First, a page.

Sure, the title might be a bit of a stretch, but let's consider a few thoughts as to why my seemingly silly statement might warrant some merit.
John H. Morgan's summer raid of 1862 eventually led him to Cynthiana, a small town along the Kentucky Central Railroad just sixty miles south of Cincinnati, the seventh largest city in the United States. The railroad itself was an important supply route as it connected Covington (just across the Ohio River from Cincinnati) to Lexington and into Nicholasville, which itself was a few miles by road to Camp Dick Robinson, an early recruiting camp for Kentucky troops. The Kentucky Central Railroad was guarded by various Federal detachments throughout the war, including my home county's own 35th Ohio during the fall of 1861 just north of Cynthiana at Camp Frazer. Cynthiana itself was described by Captain Edward O. Guerrant in 1864 as "the best rebel town of our Native State." In fact, during the heady days of 1861 six companies of Confederate infantry were raised in Cynthiana and Harrison County, while only two went for the Union. Sympathies for the south extended within the town, and on the large horse farms in the southern portion of Harrison County, while the northern part of the county with its less forgiving terrain and smaller farms, generally sided with the north.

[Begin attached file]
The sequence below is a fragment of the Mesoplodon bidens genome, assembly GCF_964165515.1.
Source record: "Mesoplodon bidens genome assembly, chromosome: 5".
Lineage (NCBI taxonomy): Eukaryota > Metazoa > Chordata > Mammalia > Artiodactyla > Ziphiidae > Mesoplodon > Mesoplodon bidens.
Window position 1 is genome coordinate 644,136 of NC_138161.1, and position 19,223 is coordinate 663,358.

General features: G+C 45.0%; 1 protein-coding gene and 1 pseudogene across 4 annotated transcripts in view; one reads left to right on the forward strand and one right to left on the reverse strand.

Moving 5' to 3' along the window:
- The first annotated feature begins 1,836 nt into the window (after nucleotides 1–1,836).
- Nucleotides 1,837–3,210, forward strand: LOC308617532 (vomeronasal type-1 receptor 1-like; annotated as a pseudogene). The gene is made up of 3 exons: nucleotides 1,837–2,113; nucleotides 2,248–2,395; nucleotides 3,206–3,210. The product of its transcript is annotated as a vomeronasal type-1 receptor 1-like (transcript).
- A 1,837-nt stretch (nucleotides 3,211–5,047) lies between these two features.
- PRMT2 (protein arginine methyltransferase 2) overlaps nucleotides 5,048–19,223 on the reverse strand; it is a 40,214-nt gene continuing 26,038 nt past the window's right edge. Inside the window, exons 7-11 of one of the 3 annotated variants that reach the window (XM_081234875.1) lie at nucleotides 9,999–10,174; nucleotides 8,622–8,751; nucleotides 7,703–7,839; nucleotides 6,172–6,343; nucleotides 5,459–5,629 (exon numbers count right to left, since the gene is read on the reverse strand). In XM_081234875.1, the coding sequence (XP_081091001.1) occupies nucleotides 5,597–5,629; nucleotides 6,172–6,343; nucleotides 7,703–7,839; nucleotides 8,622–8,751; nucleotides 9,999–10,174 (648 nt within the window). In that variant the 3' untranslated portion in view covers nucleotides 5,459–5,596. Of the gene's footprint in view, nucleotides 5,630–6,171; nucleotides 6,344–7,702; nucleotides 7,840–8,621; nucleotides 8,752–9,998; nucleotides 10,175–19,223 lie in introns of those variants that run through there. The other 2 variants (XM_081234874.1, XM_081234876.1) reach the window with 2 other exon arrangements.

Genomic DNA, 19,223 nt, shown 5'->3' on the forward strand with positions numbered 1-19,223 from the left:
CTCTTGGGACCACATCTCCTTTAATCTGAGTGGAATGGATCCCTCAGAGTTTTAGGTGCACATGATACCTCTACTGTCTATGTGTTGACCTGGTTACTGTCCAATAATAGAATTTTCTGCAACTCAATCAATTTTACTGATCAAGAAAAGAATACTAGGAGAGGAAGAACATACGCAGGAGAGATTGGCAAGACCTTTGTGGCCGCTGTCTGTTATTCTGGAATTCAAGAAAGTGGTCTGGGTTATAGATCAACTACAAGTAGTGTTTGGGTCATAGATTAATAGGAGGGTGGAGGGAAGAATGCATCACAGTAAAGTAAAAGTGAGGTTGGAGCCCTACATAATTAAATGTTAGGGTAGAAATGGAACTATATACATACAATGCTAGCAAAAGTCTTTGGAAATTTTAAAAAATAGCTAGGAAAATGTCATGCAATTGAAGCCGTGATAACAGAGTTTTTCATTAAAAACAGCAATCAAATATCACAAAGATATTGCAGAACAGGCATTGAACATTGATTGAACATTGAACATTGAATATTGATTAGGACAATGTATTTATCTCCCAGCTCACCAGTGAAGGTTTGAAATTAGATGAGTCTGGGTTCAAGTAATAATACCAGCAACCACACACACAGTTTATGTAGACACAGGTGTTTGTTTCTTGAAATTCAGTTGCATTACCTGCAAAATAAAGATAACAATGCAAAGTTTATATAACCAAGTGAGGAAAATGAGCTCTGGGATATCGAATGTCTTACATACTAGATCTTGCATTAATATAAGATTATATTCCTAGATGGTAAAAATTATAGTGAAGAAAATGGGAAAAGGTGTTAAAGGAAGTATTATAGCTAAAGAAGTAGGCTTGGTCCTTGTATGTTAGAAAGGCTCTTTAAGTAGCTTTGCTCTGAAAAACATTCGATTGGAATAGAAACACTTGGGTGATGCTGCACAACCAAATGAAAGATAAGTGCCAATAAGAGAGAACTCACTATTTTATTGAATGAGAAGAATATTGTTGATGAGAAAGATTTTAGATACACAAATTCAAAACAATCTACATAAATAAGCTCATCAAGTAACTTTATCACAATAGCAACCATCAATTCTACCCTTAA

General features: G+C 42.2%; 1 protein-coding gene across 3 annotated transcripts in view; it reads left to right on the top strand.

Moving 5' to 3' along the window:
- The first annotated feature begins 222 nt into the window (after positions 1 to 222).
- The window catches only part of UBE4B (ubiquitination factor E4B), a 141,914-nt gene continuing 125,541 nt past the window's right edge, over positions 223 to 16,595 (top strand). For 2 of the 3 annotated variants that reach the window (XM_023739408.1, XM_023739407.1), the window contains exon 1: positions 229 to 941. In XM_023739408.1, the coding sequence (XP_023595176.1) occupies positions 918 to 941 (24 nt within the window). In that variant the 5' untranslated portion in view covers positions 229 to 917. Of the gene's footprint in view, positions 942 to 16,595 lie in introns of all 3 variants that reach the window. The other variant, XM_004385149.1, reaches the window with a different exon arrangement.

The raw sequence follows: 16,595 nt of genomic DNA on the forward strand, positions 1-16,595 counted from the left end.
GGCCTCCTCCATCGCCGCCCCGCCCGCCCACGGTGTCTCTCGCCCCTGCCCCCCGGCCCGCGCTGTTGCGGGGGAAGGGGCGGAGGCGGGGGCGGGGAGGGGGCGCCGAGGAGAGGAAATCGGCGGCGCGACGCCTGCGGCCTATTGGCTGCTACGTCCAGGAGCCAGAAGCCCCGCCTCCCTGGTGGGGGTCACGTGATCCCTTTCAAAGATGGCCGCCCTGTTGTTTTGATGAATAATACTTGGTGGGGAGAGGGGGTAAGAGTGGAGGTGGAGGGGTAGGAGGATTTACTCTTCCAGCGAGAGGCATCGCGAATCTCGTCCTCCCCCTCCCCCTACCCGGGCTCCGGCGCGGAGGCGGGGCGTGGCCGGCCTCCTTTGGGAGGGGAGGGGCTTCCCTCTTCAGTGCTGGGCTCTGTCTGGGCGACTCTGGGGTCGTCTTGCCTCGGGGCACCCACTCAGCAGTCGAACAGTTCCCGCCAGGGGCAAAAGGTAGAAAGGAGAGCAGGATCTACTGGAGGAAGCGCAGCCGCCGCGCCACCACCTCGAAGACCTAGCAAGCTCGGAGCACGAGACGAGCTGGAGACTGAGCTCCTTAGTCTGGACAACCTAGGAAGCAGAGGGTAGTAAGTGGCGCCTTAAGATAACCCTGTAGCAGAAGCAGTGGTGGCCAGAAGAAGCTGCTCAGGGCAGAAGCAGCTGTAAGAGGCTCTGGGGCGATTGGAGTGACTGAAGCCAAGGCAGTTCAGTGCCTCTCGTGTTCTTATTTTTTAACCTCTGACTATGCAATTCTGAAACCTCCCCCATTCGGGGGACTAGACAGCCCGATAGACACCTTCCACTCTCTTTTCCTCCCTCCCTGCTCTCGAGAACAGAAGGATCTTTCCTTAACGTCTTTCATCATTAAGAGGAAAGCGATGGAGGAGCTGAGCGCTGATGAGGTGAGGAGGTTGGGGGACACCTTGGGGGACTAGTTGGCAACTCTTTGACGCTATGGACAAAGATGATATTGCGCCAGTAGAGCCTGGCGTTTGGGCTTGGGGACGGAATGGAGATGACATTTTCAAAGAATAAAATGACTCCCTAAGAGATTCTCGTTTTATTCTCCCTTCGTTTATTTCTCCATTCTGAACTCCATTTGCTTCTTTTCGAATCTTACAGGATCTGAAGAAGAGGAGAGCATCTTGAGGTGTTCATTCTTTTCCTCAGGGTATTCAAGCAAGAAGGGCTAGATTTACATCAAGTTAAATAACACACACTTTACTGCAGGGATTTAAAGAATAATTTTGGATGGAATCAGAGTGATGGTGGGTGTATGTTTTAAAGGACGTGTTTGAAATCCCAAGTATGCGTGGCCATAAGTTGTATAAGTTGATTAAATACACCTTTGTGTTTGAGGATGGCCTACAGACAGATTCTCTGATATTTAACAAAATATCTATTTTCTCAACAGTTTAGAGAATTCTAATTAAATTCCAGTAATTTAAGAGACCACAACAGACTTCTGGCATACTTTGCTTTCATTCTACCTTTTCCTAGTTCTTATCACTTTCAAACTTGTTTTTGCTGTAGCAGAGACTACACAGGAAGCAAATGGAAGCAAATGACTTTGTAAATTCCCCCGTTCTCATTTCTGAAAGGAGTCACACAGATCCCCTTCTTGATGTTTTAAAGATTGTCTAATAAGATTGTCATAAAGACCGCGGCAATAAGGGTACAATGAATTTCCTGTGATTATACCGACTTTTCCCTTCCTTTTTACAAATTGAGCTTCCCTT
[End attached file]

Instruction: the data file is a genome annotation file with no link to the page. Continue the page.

When Morgan made his assertion on July 16th to Edmund Kirby Smith that "the whole country can be secured, and 25,000 or 30,000 men will join you at once" he most likely would have felt that same euphoria when he took control of Cynthiana the next day. While he did detain many of the local citizenry for their support of the Federal forces during the fighting on July 17th, his men were also "...literally wined and dined" by those supporting the rebel cause. It was this bold statement by Morgan to Smith that convinced Smith and later Braxton Bragg to invade Kentucky in August 1862, which led to the Battle of Perryville. Therefore, one could possibly state that the battle at Cynthiana, the "best rebel town" in Kentucky, and the support the locals provided to Morgan and his men after the battle, might be the beginning of the failed Kentucky Campaign. Had Morgan not received such an outpouring of vocal support, he might have not written those fated words that convinced his higher commanders to invade the bluegrass. Morgan had, not intentionally, misrepresented the amount of troops that would flock to the Confederate banners. Vocal support was a lot different than men joining the muster rolls, and while Morgan did recruit an additional company for his 2nd Kentucky Cavalry, only one-tenth of that alleged 25,000 joined Bragg's and Smith's forces later that summer.